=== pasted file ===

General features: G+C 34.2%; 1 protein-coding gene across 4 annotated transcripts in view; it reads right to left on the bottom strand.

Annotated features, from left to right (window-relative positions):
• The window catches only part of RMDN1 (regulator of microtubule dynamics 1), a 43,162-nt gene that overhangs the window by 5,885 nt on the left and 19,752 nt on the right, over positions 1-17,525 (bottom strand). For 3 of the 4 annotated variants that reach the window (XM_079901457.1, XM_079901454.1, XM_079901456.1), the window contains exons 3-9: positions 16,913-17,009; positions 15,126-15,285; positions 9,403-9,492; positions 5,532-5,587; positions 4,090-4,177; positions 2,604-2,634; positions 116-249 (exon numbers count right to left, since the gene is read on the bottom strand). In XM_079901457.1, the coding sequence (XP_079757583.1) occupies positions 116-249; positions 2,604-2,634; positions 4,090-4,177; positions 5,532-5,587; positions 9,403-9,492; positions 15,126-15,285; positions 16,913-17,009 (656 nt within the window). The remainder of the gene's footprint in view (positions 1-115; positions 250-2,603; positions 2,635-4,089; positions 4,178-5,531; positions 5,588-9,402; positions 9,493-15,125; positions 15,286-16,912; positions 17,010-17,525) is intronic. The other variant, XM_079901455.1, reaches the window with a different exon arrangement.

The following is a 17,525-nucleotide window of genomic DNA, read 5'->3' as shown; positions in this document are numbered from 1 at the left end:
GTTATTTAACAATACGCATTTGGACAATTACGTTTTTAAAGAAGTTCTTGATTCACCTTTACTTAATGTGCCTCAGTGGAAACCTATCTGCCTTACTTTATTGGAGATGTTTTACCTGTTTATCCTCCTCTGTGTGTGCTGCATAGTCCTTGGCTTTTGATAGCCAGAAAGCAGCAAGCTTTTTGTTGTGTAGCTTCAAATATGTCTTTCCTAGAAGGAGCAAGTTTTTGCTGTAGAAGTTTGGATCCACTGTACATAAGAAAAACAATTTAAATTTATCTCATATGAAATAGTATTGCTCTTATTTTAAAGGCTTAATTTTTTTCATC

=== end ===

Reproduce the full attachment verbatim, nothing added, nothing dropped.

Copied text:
General features: G+C 34.2%; 1 protein-coding gene across 4 annotated transcripts in view; it reads right to left on the bottom strand.

Annotated features, from left to right (window-relative positions):
• The window catches only part of RMDN1 (regulator of microtubule dynamics 1), a 43,162-nt gene that overhangs the window by 5,885 nt on the left and 19,752 nt on the right, over positions 1-17,525 (bottom strand). For 3 of the 4 annotated variants that reach the window (XM_079901457.1, XM_079901454.1, XM_079901456.1), the window contains exons 3-9: positions 16,913-17,009; positions 15,126-15,285; positions 9,403-9,492; positions 5,532-5,587; positions 4,090-4,177; positions 2,604-2,634; positions 116-249 (exon numbers count right to left, since the gene is read on the bottom strand). In XM_079901457.1, the coding sequence (XP_079757583.1) occupies positions 116-249; positions 2,604-2,634; positions 4,090-4,177; positions 5,532-5,587; positions 9,403-9,492; positions 15,126-15,285; positions 16,913-17,009 (656 nt within the window). The remainder of the gene's footprint in view (positions 1-115; positions 250-2,603; positions 2,635-4,089; positions 4,178-5,531; positions 5,588-9,402; positions 9,493-15,125; positions 15,286-16,912; positions 17,010-17,525) is intronic. The other variant, XM_079901455.1, reaches the window with a different exon arrangement.

The following is a 17,525-nucleotide window of genomic DNA, read 5'->3' as shown; positions in this document are numbered from 1 at the left end:
GTTATTTAACAATACGCATTTGGACAATTACGTTTTTAAAGAAGTTCTTGATTCACCTTTACTTAATGTGCCTCAGTGGAAACCTATCTGCCTTACTTTATTGGAGATGTTTTACCTGTTTATCCTCCTCTGTGTGTGCTGCATAGTCCTTGGCTTTTGATAGCCAGAAAGCAGCAAGCTTTTTGTTGTGTAGCTTCAAATATGTCTTTCCTAGAAGGAGCAAGTTTTTGCTGTAGAAGTTTGGATCCACTGTACATAAGAAAAACAATTTAAATTTATCTCATATGAAATAGTATTGCTCTTATTTTAAAGGCTTAATTTTTTTCATC